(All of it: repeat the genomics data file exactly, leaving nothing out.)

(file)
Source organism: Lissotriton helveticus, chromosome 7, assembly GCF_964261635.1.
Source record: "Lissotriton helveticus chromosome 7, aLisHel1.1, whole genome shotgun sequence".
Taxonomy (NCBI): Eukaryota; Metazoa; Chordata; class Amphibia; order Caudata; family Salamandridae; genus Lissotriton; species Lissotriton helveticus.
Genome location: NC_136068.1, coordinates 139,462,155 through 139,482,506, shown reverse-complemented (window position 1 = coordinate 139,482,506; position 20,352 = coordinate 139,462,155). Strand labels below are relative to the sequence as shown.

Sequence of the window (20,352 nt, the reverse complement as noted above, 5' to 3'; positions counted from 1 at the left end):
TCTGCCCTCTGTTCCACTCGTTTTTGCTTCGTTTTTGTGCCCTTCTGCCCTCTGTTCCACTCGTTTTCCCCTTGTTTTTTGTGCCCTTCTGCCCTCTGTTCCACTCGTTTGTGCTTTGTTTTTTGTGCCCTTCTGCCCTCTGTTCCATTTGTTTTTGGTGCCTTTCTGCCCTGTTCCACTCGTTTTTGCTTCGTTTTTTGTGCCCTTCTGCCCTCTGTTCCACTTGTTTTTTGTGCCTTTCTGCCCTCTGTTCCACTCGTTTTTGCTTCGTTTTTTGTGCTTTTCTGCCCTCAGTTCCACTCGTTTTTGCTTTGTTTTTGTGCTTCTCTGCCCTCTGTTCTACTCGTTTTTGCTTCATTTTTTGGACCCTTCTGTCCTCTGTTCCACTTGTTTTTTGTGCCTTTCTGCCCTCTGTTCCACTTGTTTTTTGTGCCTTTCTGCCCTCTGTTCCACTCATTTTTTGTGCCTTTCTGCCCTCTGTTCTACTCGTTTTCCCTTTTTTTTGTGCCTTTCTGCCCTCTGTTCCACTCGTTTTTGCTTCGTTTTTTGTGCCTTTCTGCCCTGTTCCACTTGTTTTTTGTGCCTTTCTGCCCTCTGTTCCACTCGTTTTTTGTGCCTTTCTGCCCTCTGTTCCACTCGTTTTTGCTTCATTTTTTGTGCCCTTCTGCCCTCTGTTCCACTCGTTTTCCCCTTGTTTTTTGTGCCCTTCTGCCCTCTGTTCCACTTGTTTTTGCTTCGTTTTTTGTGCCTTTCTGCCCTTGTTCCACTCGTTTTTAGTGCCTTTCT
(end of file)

Source organism: Lissotriton helveticus, chromosome 7, assembly GCF_964261635.1.
Source record: "Lissotriton helveticus chromosome 7, aLisHel1.1, whole genome shotgun sequence".
Taxonomy (NCBI): Eukaryota; Metazoa; Chordata; class Amphibia; order Caudata; family Salamandridae; genus Lissotriton; species Lissotriton helveticus.
Genome location: NC_136068.1, coordinates 139,462,155 through 139,482,506, shown reverse-complemented (window position 1 = coordinate 139,482,506; position 20,352 = coordinate 139,462,155). Strand labels below are relative to the sequence as shown.

Sequence of the window (20,352 nt, the reverse complement as noted above, 5' to 3'; positions counted from 1 at the left end):
TCTGCCCTCTGTTCCACTCGTTTTTGCTTCGTTTTTGTGCCCTTCTGCCCTCTGTTCCACTCGTTTTCCCCTTGTTTTTTGTGCCCTTCTGCCCTCTGTTCCACTCGTTTGTGCTTTGTTTTTTGTGCCCTTCTGCCCTCTGTTCCATTTGTTTTTGGTGCCTTTCTGCCCTGTTCCACTCGTTTTTGCTTCGTTTTTTGTGCCCTTCTGCCCTCTGTTCCACTTGTTTTTTGTGCCTTTCTGCCCTCTGTTCCACTCGTTTTTGCTTCGTTTTTTGTGCTTTTCTGCCCTCAGTTCCACTCGTTTTTGCTTTGTTTTTGTGCTTCTCTGCCCTCTGTTCTACTCGTTTTTGCTTCATTTTTTGGACCCTTCTGTCCTCTGTTCCACTTGTTTTTTGTGCCTTTCTGCCCTCTGTTCCACTTGTTTTTTGTGCCTTTCTGCCCTCTGTTCCACTCATTTTTTGTGCCTTTCTGCCCTCTGTTCTACTCGTTTTCCCTTTTTTTTGTGCCTTTCTGCCCTCTGTTCCACTCGTTTTTGCTTCGTTTTTTGTGCCTTTCTGCCCTGTTCCACTTGTTTTTTGTGCCTTTCTGCCCTCTGTTCCACTCGTTTTTTGTGCCTTTCTGCCCTCTGTTCCACTCGTTTTTGCTTCATTTTTTGTGCCCTTCTGCCCTCTGTTCCACTCGTTTTCCCCTTGTTTTTTGTGCCCTTCTGCCCTCTGTTCCACTTGTTTTTGCTTCGTTTTTTGTGCCTTTCTGCCCTTGTTCCACTCGTTTTTAGTGCCTTTCT